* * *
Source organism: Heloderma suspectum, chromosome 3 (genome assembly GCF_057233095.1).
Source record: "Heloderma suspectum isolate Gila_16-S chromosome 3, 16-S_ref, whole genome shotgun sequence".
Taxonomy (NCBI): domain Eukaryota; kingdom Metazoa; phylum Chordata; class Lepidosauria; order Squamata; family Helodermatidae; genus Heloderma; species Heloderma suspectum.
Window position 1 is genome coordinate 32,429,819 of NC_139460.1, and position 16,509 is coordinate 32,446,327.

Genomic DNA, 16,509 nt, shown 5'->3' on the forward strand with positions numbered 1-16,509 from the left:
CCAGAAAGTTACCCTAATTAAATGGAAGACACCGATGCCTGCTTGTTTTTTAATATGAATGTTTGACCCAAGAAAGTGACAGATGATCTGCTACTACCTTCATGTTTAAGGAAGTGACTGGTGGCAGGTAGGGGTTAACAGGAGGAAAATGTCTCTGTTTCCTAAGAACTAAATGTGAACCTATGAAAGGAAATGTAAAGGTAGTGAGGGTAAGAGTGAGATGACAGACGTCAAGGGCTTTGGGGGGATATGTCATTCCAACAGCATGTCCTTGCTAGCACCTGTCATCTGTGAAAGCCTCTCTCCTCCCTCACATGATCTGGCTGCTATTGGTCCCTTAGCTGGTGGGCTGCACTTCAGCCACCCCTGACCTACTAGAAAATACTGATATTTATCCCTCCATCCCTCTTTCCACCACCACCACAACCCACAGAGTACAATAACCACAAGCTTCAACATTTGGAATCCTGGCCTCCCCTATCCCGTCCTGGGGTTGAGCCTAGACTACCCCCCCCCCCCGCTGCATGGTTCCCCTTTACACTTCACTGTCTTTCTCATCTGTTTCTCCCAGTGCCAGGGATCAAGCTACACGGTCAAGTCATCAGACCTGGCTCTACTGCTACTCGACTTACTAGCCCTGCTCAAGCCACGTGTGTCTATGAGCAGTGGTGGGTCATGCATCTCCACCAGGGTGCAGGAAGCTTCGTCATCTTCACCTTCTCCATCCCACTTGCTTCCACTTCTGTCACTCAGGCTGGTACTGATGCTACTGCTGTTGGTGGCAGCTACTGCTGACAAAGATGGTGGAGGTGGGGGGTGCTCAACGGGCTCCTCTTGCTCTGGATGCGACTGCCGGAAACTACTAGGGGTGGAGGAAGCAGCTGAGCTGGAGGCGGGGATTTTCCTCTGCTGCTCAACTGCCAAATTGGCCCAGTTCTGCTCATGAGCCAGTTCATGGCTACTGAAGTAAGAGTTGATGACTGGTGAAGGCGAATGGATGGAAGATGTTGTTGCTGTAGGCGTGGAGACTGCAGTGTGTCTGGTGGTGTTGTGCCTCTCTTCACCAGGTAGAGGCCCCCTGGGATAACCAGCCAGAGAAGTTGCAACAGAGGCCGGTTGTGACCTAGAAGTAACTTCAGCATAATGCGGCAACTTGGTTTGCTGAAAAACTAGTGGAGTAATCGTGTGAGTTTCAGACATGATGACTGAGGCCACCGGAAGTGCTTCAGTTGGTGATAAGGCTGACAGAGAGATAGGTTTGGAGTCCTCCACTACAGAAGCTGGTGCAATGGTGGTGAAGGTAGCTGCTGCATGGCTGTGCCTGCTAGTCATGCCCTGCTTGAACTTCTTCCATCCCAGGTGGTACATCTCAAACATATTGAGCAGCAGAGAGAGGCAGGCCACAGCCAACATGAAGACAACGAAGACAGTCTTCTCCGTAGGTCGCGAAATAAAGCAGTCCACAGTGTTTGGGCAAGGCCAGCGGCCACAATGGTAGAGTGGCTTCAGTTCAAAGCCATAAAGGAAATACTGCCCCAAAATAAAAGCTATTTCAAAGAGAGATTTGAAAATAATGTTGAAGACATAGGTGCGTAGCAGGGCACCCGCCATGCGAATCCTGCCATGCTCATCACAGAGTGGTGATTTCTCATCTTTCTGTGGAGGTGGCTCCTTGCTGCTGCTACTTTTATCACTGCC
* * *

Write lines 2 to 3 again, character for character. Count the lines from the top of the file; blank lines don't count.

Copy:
Source record: "Heloderma suspectum isolate Gila_16-S chromosome 3, 16-S_ref, whole genome shotgun sequence".
Taxonomy (NCBI): domain Eukaryota; kingdom Metazoa; phylum Chordata; class Lepidosauria; order Squamata; family Helodermatidae; genus Heloderma; species Heloderma suspectum.